Researching ways to prevent more Listeria deaths

As the death count in South Africa’s listeriosis outbreak rises, Canadian researchers are isolating bacteria from the microbiome of exotic foods to try to develop a solution.

The largest Listeria food-borne outbreak ever recorded in human history is now taking place in South Africa.

According to the latest figures, 852 cases have been confirmed — 42 per cent of them in babies less than one month old — and 107 people have died.

Listeria is a scary bacterium because it can be found in your fridge. The most famous listeriosis outbreak in Canada occurred in 2008, when contaminated deli meat caused 57 illnesses and led to the deaths of 24 people.

The full name of the bacterium is Listeria monocytogenes and it causes foodborne illness and death mainly in at-risk individuals. These usually include pregnant women, individuals over 65 years of age, people like cancer patients who take medication to suppress their immune systems and those who are HIV-positive.

As director of the Canadian Research Institute for Food Safety, I am exploring the potential of microbiome research to combat Listeria outbreaks like the one occurring in South Africa right now.

There are also lessons that both individual consumers and the food industry in Canada can learn from previous outbreaks to prevent them from occurring in the future.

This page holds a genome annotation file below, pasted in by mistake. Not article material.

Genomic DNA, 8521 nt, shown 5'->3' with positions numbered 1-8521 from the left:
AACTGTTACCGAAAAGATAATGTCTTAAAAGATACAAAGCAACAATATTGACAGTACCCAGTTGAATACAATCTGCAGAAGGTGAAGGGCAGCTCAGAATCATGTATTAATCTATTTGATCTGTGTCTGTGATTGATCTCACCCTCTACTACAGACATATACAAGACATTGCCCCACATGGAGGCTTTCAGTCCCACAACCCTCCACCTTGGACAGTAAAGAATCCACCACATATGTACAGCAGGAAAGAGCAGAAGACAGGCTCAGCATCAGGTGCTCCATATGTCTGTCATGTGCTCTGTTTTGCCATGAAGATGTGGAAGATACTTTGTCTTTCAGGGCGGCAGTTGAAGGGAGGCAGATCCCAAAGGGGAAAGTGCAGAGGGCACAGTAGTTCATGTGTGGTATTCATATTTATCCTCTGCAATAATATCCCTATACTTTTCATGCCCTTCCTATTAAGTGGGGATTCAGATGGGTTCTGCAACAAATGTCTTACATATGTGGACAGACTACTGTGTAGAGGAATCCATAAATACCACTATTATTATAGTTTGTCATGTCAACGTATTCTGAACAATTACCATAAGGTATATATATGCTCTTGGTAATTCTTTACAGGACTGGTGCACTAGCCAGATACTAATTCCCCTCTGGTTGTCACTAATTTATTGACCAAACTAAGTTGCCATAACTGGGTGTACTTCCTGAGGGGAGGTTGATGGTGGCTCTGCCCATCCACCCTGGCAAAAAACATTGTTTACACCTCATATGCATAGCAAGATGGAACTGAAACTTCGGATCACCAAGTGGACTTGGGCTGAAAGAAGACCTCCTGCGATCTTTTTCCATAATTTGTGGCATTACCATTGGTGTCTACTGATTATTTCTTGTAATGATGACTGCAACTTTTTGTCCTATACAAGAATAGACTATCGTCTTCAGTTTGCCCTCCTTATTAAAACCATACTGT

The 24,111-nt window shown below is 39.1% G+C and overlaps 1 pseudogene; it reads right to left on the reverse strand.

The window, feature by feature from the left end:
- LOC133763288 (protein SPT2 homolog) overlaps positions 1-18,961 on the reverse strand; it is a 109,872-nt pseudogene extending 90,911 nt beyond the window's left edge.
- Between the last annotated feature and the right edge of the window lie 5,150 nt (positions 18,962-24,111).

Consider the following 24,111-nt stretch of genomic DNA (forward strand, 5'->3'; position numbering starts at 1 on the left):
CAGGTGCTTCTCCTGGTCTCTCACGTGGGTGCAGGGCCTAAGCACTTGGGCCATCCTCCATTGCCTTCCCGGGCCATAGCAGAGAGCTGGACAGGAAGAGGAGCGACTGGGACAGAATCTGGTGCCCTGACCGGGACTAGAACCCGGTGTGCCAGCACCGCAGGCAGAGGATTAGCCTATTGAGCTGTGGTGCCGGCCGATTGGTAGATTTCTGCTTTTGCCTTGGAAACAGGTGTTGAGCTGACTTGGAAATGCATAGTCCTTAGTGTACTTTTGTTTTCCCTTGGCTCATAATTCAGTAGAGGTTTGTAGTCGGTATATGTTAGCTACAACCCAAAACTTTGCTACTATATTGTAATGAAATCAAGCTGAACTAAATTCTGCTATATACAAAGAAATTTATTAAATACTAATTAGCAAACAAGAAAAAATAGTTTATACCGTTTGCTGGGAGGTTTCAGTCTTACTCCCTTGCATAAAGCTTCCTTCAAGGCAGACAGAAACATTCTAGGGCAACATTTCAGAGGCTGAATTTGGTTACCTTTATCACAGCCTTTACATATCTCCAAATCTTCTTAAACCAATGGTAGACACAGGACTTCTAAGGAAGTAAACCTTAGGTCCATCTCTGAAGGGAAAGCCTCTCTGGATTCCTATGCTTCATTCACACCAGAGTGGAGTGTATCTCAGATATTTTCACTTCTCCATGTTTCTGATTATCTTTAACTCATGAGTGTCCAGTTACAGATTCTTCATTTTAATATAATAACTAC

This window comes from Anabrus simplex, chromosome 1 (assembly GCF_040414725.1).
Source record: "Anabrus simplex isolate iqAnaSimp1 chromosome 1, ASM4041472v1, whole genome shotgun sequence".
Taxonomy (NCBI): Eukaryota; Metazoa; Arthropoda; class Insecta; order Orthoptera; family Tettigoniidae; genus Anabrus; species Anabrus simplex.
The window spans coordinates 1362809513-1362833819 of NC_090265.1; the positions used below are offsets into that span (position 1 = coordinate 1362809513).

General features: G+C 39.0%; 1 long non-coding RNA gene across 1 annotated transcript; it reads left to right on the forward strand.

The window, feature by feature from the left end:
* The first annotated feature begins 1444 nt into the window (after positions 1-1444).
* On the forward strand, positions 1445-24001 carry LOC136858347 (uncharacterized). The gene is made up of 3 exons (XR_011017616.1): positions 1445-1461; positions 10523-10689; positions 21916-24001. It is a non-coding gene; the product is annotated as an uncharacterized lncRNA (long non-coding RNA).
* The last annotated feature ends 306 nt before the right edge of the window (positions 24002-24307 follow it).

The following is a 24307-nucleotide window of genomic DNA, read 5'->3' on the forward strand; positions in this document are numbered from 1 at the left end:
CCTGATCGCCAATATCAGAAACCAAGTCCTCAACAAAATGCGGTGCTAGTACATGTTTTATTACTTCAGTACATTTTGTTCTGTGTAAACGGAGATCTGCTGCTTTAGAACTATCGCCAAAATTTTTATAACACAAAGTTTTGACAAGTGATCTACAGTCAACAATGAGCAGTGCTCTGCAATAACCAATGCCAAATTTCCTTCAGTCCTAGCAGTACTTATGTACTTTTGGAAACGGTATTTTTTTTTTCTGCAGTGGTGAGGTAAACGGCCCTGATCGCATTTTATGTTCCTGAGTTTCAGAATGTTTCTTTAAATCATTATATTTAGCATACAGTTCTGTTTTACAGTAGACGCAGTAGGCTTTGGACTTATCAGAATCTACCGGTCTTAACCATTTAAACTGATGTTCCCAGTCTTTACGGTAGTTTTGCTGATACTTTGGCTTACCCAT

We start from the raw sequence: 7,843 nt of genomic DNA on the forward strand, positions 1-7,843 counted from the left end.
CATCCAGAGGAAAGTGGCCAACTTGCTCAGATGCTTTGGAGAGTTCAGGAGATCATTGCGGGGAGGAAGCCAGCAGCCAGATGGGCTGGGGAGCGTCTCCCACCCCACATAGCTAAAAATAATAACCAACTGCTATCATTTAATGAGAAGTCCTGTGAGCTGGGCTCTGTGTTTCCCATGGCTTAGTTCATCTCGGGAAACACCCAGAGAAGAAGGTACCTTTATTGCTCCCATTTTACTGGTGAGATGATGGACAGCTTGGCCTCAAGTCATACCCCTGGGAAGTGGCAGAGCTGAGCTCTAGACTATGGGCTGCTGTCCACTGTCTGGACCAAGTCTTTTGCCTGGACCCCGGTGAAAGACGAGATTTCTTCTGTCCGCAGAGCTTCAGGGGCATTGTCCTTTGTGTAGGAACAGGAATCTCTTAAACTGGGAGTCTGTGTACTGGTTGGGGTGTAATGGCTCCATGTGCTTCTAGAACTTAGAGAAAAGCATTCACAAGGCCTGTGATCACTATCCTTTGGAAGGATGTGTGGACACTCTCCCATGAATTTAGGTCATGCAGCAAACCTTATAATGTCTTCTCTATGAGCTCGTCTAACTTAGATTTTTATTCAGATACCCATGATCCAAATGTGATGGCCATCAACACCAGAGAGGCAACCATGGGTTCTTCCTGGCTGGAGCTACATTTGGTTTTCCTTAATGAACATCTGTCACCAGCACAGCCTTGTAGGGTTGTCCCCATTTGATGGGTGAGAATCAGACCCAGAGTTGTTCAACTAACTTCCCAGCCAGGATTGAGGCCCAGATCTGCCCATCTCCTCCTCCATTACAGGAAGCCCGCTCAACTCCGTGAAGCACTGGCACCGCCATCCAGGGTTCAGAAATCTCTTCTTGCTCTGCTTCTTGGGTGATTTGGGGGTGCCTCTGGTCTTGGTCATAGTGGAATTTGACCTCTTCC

A widespread and hardy bacterium

There are a number of things that make Listeria monocytogenes unique and differentiate it from other foodborne pathogens.

First, this bacterium can actually grow at refrigeration temperatures, so refrigerating foods cannot be used as a strategy to combat this organism.

Second, it’s a very hardy organism and can resist chemicals such as salt much better than other food-borne pathogenic bacteria.

As a result of its hardiness, it can survive for months and even years in an environment such as a meat-processing plant. It can then go on to contaminate meat as it’s moving through the various steps in the manufacturing facility.

Third, it’s very widespread in the environment and can be found in many different places.

Finally, it can be a very deadly bacterium.

In fact, among all the food-borne pathogens, Listeria monocytogenes has the highest number of deaths that occur during a particular period of time, such as in an outbreak. The deli-meat outbreak in Canada had a fatality rate among confirmed cases of 42 per cent.

Food and other sources of Listeria

Foods commonly identified as sources of Listeria infection include cheeses (particularly soft-ripened varieties, such as traditional Mexican cheeses, Brie/Camembert and ricotta), ice cream, raw fruits and vegetables such as cantaloupe, packaged lettuce, bean sprouts, peaches and caramel apples, pâtés, and cooked, ready-to-eat sliced deli meats.

Species of Listeria can also be found in water, soil, infected animals, human and animal feces, raw and treated sewage, leafy vegetables, effluent from poultry and meat processing facilities, and raw (unpasteurized) milk.

According to some studies, one to 10 per cent of humans may be intestinal carriers of Listeria in their stools.

When a listeriosis outbreak occurs, it can be tough for epidemiologists to identify the food source. This is because the period between exposure to the Listeria bacteria and the appearance of the first symptoms (better known as the incubation period) ranges from about one to 70 days.